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520-million-year-old terrorizing sea creatures had 18 tentacles to kill their prey

In China, the fossil of a 520-million-year-old sea dweller with 1

8 tentacles was discovered, a discovery that has amazed researchers.

The incredible find known as Daihua Sanqiong was, in the opinion of the scientists who dug it up, a distant relative to honeycomb jelly.

"When I saw the fossil for the first time, I immediately noticed some of the features I had seen in honeycomb gels," said Dr Jakob Vinther, a molecular paleobiologist, in a statement: "You could see these repeated dark spots along each tentacle see that resemble the comb jelly comb fossilization. The fossil also preserves rows of cilia, which can be seen because they are huge tree of life, such large ciliary structures are found only in Kammgelees.


Also, Vither told The News Agency The discovery of the ancient sea monster is a big deal because it was perhaps one of the first Animals that evolved on the earth.

Casey Dunn, professor of ecology and evolutionary biology at Yale University, however, questioned the results. In an interview with Live Science, he said he was "very skeptical of the conclusions they draw." Dunn was not involved in the study. The 18 tentacles contained "fine feathery branches with rows of large ciliary hairs" that were used to help the creature find prey, Daihua added.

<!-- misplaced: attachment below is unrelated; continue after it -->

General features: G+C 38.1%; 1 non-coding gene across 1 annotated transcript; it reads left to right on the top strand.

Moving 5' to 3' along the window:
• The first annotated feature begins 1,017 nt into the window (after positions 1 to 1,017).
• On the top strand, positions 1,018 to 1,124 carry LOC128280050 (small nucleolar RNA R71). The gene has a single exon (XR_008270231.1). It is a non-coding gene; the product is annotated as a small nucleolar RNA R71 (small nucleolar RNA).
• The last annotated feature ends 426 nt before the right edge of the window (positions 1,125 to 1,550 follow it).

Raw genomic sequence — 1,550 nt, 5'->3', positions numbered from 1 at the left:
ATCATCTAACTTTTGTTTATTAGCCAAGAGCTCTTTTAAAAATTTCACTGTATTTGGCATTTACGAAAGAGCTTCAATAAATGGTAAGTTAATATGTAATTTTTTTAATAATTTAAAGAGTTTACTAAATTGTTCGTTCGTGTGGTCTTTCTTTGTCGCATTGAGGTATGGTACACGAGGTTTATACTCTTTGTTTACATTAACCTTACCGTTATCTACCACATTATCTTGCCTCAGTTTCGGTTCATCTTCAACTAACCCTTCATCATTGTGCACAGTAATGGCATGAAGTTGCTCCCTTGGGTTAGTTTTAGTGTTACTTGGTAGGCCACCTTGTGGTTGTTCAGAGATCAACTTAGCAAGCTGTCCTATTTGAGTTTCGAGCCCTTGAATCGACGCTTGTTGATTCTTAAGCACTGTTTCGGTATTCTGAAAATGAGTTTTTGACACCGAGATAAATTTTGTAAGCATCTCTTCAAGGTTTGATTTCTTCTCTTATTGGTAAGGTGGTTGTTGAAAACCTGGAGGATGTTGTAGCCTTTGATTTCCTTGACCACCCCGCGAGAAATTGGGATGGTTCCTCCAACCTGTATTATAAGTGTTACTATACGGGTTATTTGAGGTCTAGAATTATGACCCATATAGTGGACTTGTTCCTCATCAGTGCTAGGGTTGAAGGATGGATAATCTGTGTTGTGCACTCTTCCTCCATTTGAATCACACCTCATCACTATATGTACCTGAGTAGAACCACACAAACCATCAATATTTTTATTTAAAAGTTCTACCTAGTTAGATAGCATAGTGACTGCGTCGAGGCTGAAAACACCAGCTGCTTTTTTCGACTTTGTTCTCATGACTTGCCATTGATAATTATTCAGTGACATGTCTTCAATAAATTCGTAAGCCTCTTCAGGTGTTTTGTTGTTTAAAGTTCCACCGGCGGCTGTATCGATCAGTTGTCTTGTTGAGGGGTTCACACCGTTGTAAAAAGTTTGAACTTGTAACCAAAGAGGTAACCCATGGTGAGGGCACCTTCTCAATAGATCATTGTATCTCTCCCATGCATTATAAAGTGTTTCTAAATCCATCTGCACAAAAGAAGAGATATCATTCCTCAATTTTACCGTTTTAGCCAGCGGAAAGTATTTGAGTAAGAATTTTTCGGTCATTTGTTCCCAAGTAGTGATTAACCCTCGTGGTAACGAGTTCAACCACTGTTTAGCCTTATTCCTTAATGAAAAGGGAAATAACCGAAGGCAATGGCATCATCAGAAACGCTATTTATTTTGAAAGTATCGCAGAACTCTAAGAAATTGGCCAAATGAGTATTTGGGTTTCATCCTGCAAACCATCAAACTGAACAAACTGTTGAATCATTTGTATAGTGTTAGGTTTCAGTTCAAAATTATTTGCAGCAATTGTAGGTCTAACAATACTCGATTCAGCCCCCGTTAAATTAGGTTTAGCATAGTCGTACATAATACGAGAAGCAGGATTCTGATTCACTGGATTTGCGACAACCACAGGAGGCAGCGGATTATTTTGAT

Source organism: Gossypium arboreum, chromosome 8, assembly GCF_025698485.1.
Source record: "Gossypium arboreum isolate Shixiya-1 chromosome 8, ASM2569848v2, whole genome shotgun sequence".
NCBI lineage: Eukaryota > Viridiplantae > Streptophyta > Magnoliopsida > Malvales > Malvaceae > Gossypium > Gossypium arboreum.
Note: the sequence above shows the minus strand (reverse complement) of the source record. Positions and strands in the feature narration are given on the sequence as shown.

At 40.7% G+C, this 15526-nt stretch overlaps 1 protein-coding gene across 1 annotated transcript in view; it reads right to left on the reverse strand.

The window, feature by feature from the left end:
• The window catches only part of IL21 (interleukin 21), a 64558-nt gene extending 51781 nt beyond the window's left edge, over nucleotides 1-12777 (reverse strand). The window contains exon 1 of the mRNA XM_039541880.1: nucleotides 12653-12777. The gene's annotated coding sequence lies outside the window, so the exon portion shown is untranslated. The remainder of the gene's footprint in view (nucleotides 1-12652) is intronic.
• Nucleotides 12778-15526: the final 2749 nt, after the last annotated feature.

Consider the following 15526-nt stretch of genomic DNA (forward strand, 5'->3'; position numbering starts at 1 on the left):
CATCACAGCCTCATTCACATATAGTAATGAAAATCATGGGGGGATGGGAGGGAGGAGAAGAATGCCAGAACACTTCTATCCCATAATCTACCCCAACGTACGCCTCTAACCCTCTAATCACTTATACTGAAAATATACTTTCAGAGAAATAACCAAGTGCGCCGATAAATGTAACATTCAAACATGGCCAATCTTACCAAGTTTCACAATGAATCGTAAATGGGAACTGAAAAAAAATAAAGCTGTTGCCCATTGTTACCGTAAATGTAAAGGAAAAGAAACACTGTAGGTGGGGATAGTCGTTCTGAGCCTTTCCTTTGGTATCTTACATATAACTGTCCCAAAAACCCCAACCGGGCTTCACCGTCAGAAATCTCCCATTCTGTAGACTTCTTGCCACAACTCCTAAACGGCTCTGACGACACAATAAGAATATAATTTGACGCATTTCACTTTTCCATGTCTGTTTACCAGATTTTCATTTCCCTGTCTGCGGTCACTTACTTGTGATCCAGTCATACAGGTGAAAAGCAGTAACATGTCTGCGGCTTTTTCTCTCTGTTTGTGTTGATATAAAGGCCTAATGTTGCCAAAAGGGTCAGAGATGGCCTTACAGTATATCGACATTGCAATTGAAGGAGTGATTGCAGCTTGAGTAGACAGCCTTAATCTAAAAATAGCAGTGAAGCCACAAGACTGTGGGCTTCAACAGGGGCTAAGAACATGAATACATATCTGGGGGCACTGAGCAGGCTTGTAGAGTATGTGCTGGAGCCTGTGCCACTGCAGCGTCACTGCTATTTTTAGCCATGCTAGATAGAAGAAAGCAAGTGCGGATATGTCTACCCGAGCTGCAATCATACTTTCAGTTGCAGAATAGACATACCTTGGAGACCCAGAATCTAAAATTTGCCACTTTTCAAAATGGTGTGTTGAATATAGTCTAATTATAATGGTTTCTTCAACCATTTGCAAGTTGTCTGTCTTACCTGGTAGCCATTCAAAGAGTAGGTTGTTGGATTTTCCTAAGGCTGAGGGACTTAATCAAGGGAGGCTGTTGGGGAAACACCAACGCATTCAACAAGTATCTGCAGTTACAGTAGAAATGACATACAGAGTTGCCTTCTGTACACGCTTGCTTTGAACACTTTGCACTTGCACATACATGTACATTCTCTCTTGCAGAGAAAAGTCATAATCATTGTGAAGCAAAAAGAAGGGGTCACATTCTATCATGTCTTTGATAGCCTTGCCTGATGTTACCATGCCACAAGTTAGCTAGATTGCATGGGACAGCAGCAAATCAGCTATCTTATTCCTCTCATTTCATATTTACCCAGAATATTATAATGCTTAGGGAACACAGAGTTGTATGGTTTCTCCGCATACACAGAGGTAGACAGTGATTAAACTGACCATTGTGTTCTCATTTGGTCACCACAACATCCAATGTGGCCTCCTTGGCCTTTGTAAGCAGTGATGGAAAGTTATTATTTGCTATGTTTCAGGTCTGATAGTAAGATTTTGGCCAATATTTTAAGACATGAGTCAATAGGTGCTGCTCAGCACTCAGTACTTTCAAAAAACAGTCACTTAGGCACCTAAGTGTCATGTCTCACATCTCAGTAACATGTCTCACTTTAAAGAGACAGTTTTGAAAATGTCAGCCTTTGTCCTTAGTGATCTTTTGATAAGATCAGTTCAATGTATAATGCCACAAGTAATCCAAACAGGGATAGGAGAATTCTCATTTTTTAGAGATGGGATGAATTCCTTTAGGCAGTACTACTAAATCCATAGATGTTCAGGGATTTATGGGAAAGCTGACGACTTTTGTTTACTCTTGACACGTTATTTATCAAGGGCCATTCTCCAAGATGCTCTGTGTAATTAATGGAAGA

more tentacles than modern octopuses, but it is not the only ancient creature that has so many arms. Dinomischus, a living creature that lived 508 million years ago, also had 18 tentacles and an organic skeleton.

"We also realized that a fossil, Xianguangia, which we thought was a sea anemone, is actually part of the comb jelly branch. Said co-author Prof. Cong Peiyun in the statement.

In the study, the researchers demonstrate how the comb gels have developed. They describe the organic skeleton that existed during the Cambrian period, as well as the honeycombs that developed from the tentacles and other evolutionary changes.

"I think with such body transformations we have some answers to understand why Kammgelees are so difficult to understand," co-author Dr. Luke Parry added. "It explains why they have it. So many genes have lost and possess a morphology that we see in other animals."


. The study was published in the journal Current Biology .

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